Three simple questions that I found myself unable to answer

William Tivol tivol at
Wed Jun 7 15:38:12 EST 1995

Rich Young (young at wrote:

: 	OK...I'll try my hand at these.....


: >3. Gorillas, Chimpansees and Orang-Utans each constitute a 
: >species of their own. Does that mean that two individuals that 
: >do not belong to the same species are strictly infertile, does 
: >it mean that they can have babies which turn out infertile themselves,
: >or is there no data available because apes of different species have a 
: >natural barrier to mate and experiments with in vitro fertilisation have 
: >not been carried out (for ethical or other reasons)? 

: 	I *think* it's the first: a mating between the species would not
: 	produce offspring.  It's kind of a moot point, however, because
: 	they live in different habitats and don't generally run into each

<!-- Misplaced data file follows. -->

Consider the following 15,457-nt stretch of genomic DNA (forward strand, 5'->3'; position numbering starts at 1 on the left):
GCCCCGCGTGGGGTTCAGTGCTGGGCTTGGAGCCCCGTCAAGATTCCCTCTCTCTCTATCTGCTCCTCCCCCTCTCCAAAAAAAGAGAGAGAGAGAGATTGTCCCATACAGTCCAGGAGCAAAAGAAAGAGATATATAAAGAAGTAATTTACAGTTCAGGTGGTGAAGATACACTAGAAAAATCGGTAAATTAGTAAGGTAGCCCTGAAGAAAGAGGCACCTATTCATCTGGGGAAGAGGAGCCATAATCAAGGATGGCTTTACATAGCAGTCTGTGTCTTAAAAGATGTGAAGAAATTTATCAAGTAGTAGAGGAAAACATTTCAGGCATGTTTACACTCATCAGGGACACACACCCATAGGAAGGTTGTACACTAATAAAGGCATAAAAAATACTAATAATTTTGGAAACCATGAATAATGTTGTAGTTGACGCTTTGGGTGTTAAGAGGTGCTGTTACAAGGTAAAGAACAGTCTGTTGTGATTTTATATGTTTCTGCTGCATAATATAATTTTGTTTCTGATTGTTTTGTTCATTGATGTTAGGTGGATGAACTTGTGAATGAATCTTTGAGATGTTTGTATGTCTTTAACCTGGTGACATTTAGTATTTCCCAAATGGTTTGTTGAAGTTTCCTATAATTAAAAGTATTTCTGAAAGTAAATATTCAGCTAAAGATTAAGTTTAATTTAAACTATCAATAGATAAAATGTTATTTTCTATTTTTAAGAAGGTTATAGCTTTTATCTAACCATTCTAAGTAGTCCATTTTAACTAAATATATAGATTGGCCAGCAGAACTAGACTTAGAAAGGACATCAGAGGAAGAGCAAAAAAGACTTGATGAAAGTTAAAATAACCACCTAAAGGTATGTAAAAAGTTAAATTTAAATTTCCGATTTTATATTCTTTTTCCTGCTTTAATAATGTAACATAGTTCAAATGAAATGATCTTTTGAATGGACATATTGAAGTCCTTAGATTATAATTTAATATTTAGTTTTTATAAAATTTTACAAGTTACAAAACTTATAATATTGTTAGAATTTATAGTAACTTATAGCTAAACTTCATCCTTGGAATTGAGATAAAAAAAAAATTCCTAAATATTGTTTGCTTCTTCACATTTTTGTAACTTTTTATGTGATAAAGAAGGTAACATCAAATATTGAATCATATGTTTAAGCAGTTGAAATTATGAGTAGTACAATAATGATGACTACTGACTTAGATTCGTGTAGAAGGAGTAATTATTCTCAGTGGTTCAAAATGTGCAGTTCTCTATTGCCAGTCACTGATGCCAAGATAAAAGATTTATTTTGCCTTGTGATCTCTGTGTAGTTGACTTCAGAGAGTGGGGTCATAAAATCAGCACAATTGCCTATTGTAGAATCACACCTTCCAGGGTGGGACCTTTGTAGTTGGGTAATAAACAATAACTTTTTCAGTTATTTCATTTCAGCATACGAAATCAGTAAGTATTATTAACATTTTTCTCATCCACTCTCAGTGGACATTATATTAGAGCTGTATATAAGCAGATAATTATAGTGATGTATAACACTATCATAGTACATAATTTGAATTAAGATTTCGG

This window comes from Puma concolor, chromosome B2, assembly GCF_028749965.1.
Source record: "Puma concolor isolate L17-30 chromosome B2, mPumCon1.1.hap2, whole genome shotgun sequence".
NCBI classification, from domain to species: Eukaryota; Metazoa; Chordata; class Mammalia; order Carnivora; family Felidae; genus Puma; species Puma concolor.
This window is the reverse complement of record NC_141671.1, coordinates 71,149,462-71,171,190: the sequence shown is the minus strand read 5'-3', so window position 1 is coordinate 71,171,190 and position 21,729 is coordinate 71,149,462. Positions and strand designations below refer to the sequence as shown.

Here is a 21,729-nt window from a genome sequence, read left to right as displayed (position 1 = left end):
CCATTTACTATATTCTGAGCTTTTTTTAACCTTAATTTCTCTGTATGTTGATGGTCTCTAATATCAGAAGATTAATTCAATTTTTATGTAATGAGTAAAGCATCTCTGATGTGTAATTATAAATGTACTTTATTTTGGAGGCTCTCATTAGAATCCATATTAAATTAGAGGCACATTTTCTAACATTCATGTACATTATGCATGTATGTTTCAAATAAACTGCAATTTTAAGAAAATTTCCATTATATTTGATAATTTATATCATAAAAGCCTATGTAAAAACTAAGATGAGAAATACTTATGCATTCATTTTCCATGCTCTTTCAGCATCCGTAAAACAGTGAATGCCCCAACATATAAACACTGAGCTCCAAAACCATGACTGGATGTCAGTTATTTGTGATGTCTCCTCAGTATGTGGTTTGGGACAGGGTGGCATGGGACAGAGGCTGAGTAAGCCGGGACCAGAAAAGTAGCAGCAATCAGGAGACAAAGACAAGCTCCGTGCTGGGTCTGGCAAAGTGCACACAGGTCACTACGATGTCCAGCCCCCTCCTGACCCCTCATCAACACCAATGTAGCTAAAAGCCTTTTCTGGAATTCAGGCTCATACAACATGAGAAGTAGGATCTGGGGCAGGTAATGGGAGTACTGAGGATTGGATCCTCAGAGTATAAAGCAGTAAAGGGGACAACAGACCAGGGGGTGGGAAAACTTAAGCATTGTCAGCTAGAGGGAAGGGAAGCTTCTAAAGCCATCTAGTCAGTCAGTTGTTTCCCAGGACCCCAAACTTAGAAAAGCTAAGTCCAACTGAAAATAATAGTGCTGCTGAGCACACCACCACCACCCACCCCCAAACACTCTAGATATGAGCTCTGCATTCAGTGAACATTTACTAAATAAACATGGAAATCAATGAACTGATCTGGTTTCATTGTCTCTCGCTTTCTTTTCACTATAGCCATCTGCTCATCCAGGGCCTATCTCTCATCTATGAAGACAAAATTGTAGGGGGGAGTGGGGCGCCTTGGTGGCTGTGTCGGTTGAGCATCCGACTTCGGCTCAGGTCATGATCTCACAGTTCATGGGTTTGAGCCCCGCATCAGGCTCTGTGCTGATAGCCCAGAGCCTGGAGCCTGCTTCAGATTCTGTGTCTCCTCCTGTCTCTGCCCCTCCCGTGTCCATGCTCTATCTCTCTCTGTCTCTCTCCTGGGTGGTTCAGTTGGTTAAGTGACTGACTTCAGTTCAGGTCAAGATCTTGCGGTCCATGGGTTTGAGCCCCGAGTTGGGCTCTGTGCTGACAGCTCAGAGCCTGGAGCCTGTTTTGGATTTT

: 	other (especially orangutans).

Dear Rich,
	In the case of the apes, you're right.  It's interesting that, in the
case of Hawaiian fruit flies, there are species which are interfertile; how-
ever, these species have developed different mating rituals.  They are on dif-
ferent islands, so they rarely encounter one another, and the differences in
the rituals cause them not to mate on the occasions of the rare encounters.
It is believed that eventually these species will evolve to the point that they
are no longer inteerfertile.
				Bill Tivol

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